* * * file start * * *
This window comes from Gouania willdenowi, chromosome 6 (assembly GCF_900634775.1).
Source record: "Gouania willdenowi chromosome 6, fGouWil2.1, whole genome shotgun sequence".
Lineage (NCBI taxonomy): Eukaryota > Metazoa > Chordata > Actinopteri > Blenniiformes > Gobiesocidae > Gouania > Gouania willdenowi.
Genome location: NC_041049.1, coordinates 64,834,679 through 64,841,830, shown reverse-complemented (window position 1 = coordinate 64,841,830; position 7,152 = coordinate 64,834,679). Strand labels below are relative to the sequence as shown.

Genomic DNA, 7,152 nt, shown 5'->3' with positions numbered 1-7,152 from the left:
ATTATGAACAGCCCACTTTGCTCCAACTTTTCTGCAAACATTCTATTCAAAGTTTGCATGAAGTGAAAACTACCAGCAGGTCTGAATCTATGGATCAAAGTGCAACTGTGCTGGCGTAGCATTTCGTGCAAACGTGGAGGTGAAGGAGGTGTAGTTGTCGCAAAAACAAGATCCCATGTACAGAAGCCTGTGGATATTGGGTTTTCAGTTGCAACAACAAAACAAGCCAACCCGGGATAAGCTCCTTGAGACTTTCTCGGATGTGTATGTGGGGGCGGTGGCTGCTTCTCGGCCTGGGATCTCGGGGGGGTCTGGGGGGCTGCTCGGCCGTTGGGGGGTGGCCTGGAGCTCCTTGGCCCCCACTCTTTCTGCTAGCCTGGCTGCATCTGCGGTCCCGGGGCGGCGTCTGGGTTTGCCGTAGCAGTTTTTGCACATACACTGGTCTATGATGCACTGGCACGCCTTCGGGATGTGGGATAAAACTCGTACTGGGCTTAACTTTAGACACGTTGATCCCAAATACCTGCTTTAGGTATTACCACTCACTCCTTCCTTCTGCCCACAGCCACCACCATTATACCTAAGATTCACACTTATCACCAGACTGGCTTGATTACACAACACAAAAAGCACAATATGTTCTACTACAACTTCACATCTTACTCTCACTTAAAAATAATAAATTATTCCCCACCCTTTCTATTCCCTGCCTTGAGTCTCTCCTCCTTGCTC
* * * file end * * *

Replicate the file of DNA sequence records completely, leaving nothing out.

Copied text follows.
This window comes from Gouania willdenowi, chromosome 6 (assembly GCF_900634775.1).
Source record: "Gouania willdenowi chromosome 6, fGouWil2.1, whole genome shotgun sequence".
Lineage (NCBI taxonomy): Eukaryota > Metazoa > Chordata > Actinopteri > Blenniiformes > Gobiesocidae > Gouania > Gouania willdenowi.
Genome location: NC_041049.1, coordinates 64,834,679 through 64,841,830, shown reverse-complemented (window position 1 = coordinate 64,841,830; position 7,152 = coordinate 64,834,679). Strand labels below are relative to the sequence as shown.

Genomic DNA, 7,152 nt, shown 5'->3' with positions numbered 1-7,152 from the left:
ATTATGAACAGCCCACTTTGCTCCAACTTTTCTGCAAACATTCTATTCAAAGTTTGCATGAAGTGAAAACTACCAGCAGGTCTGAATCTATGGATCAAAGTGCAACTGTGCTGGCGTAGCATTTCGTGCAAACGTGGAGGTGAAGGAGGTGTAGTTGTCGCAAAAACAAGATCCCATGTACAGAAGCCTGTGGATATTGGGTTTTCAGTTGCAACAACAAAACAAGCCAACCCGGGATAAGCTCCTTGAGACTTTCTCGGATGTGTATGTGGGGGCGGTGGCTGCTTCTCGGCCTGGGATCTCGGGGGGGTCTGGGGGGCTGCTCGGCCGTTGGGGGGTGGCCTGGAGCTCCTTGGCCCCCACTCTTTCTGCTAGCCTGGCTGCATCTGCGGTCCCGGGGCGGCGTCTGGGTTTGCCGTAGCAGTTTTTGCACATACACTGGTCTATGATGCACTGGCACGCCTTCGGGATGTGGGATAAAACTCGTACTGGGCTTAACTTTAGACACGTTGATCCCAAATACCTGCTTTAGGTATTACCACTCACTCCTTCCTTCTGCCCACAGCCACCACCATTATACCTAAGATTCACACTTATCACCAGACTGGCTTGATTACACAACACAAAAAGCACAATATGTTCTACTACAACTTCACATCTTACTCTCACTTAAAAATAATAAATTATTCCCCACCCTTTCTATTCCCTGCCTTGAGTCTCTCCTCCTTGCTC